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Austria

Executive Summary

Austria has a well-developed market economy that welcomes foreign direct investment, particularly in technology and R&D.  The country benefits from a skilled labor force, and a high standard of living, with its capital Vienna consistently placing at the top of global quality-of-life rankings.  

With more than 50 percent of its GDP attributed to exports, Austria’s economy is closely tied to other EU economies, especially Germany’s, its largest trading partner, followed by the U.S.  The economy features a large service sector and an advanced industrial sector specialized in high-quality component parts, especially for vehicles. The agricultural sector is small but highly developed.

Austria’s economy grew from 2017-18.  GDP increased by 2.7 percent in 2018, leading to a decrease in the unemployment rate to 4.8 percent. However, positive momentum has slowed since then, with GDP growth forecast to reach only 1.7 percent in 2019 and 1.6 percent in 2020.

The country’s location between Western European industrialized nations and growth markets in Central, Eastern, and Southeastern Europe (CESEE) has led to a high degree of economic, social, and political integration with fellow European Union (EU) member states and the CESEE.

Some 300 U.S. companies have investments in Austria, and many have expanded their original investment over time.  U.S. Foreign Direct Investment into Austria totaled approximately EUR 14.5 billion (USD 16.5 billion) in 2018, according to the Austrian National Bank, and U.S. companies support over 20,000 jobs in Austria.  Altogether, Austria offers a stable and attractive climate for foreign investors.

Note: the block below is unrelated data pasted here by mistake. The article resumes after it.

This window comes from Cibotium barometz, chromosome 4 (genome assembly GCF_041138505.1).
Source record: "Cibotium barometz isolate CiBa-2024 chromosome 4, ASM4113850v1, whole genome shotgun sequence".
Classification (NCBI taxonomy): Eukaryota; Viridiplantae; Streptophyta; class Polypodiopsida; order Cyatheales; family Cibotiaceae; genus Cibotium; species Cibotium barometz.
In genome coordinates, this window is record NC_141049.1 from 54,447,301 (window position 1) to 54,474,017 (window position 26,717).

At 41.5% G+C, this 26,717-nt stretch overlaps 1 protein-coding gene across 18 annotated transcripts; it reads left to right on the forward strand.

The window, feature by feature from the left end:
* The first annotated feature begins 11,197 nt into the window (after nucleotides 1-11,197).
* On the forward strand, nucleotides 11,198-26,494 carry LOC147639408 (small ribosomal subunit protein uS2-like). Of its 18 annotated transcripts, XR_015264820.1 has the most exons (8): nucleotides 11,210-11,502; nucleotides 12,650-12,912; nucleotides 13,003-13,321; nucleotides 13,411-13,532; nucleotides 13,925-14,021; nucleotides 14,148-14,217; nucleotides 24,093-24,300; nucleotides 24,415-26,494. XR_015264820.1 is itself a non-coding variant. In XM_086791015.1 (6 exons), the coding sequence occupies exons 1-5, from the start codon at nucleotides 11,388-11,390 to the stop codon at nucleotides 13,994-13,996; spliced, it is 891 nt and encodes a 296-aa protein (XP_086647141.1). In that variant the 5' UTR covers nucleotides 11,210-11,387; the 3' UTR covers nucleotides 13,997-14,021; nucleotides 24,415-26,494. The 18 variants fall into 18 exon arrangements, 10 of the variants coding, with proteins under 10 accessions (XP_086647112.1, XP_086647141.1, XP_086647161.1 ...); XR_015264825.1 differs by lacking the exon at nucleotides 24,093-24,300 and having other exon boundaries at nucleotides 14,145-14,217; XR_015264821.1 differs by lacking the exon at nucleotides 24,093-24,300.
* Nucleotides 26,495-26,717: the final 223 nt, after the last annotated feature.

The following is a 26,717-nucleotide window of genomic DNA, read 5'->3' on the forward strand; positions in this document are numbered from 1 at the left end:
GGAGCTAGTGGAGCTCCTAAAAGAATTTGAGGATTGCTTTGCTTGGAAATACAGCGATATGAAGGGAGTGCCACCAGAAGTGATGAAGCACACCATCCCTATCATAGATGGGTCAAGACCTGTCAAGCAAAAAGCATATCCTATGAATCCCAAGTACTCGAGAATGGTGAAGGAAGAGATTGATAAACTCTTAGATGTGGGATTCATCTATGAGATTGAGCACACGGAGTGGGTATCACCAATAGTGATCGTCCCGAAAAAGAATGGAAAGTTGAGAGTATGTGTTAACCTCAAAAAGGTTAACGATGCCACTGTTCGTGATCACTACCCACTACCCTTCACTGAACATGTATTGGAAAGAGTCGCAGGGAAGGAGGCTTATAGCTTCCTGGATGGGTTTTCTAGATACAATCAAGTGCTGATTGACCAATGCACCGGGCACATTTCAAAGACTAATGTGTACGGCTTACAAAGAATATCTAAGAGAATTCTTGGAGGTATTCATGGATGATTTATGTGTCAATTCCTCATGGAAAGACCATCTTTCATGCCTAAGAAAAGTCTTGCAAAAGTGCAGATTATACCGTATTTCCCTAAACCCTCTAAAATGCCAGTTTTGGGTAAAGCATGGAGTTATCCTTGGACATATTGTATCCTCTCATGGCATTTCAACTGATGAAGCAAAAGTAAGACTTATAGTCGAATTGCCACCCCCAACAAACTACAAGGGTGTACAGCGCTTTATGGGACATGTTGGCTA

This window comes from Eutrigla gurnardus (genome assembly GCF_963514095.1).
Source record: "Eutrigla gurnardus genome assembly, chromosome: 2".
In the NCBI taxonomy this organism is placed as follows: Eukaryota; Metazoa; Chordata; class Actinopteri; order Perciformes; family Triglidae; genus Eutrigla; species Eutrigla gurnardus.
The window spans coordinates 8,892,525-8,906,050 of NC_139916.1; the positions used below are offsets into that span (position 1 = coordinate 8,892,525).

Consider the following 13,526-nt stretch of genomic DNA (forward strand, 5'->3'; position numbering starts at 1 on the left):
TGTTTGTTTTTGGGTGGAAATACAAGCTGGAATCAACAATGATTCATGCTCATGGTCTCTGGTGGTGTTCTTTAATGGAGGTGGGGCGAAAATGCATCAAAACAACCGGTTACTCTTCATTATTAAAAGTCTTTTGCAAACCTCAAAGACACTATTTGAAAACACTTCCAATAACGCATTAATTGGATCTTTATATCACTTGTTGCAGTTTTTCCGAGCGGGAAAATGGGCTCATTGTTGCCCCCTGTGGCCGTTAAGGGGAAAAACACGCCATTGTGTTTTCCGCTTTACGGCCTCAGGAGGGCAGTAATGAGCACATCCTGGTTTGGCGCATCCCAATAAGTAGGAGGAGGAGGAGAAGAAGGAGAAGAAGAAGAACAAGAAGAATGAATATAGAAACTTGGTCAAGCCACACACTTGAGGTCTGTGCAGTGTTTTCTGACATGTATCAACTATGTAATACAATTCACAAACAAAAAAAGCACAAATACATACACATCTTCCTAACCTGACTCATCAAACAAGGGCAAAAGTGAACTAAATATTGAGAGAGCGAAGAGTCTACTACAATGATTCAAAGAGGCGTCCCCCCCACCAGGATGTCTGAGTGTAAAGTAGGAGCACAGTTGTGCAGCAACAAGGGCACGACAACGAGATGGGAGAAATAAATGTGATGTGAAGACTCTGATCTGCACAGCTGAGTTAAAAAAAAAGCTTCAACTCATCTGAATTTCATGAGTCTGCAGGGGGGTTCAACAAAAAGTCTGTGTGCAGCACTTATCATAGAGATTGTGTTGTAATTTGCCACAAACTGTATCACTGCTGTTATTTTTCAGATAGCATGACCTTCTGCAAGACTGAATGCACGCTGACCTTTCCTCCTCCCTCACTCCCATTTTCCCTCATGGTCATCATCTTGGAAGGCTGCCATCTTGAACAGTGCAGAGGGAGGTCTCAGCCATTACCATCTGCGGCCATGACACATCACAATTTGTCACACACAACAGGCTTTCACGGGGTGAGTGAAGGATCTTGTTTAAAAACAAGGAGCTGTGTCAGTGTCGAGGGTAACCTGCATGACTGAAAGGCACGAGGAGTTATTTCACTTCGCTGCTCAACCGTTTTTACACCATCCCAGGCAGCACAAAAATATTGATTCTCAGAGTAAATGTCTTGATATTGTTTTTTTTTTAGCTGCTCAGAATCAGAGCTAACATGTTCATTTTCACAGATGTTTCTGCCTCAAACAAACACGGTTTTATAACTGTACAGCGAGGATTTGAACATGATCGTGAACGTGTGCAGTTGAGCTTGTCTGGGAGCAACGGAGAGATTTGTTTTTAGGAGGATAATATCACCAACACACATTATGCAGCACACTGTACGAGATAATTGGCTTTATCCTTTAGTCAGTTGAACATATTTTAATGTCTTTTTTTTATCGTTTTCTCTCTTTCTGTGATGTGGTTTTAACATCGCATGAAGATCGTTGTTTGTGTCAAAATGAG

The most positive aspects of Austria’s investment climate include:

  • Relatively high political stability;
  • Harmonious labor-management relations and low incidence of labor unrest;
  • Highly skilled labor across sectors;
  • High levels of productivity and international competitiveness;
  • Excellent quality of life through high levels of personal security and high-quality health, telecommunications, and energy infrastructure.

Negative aspects of Austria’s investment climate include:

  • A high overall tax burden;
  • A large public sector and a complex regulatory system with extensive bureaucracy;
  • Low-to-moderate innovation dynamics.

Key sectors that have historically attracted significant investment in Austria:

  • Automotive;
  • Pharmaceuticals;
  • Financial.

Key issue to watch: